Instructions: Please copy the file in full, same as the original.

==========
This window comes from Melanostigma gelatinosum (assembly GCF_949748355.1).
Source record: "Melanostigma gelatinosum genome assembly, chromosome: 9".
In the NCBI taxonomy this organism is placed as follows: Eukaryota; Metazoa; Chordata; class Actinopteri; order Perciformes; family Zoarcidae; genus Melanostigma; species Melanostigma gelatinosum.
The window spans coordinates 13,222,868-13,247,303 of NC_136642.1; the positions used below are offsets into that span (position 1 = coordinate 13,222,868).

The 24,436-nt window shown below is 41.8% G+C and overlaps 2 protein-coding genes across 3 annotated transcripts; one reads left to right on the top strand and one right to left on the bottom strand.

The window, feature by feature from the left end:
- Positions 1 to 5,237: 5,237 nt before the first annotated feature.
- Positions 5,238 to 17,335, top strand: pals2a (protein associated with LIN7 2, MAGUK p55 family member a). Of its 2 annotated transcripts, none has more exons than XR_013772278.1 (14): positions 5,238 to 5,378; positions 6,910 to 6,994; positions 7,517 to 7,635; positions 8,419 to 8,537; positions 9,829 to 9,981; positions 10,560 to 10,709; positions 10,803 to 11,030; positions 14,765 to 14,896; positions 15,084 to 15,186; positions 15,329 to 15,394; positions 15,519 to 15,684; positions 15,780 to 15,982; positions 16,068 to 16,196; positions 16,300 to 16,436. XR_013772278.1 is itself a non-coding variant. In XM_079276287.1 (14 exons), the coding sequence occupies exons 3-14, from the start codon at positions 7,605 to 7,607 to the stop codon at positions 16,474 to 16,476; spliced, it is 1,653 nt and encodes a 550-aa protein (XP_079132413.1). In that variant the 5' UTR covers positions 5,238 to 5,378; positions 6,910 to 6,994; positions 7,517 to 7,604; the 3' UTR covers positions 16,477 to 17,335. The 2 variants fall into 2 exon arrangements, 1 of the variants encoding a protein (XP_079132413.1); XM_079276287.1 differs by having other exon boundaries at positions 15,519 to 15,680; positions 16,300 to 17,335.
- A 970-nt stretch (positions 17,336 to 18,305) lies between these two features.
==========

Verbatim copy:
This window comes from Melanostigma gelatinosum (assembly GCF_949748355.1).
Source record: "Melanostigma gelatinosum genome assembly, chromosome: 9".
In the NCBI taxonomy this organism is placed as follows: Eukaryota; Metazoa; Chordata; class Actinopteri; order Perciformes; family Zoarcidae; genus Melanostigma; species Melanostigma gelatinosum.
The window spans coordinates 13,222,868-13,247,303 of NC_136642.1; the positions used below are offsets into that span (position 1 = coordinate 13,222,868).

The 24,436-nt window shown below is 41.8% G+C and overlaps 2 protein-coding genes across 3 annotated transcripts; one reads left to right on the top strand and one right to left on the bottom strand.

The window, feature by feature from the left end:
- Positions 1 to 5,237: 5,237 nt before the first annotated feature.
- Positions 5,238 to 17,335, top strand: pals2a (protein associated with LIN7 2, MAGUK p55 family member a). Of its 2 annotated transcripts, none has more exons than XR_013772278.1 (14): positions 5,238 to 5,378; positions 6,910 to 6,994; positions 7,517 to 7,635; positions 8,419 to 8,537; positions 9,829 to 9,981; positions 10,560 to 10,709; positions 10,803 to 11,030; positions 14,765 to 14,896; positions 15,084 to 15,186; positions 15,329 to 15,394; positions 15,519 to 15,684; positions 15,780 to 15,982; positions 16,068 to 16,196; positions 16,300 to 16,436. XR_013772278.1 is itself a non-coding variant. In XM_079276287.1 (14 exons), the coding sequence occupies exons 3-14, from the start codon at positions 7,605 to 7,607 to the stop codon at positions 16,474 to 16,476; spliced, it is 1,653 nt and encodes a 550-aa protein (XP_079132413.1). In that variant the 5' UTR covers positions 5,238 to 5,378; positions 6,910 to 6,994; positions 7,517 to 7,604; the 3' UTR covers positions 16,477 to 17,335. The 2 variants fall into 2 exon arrangements, 1 of the variants encoding a protein (XP_079132413.1); XM_079276287.1 differs by having other exon boundaries at positions 15,519 to 15,680; positions 16,300 to 17,335.
- A 970-nt stretch (positions 17,336 to 18,305) lies between these two features.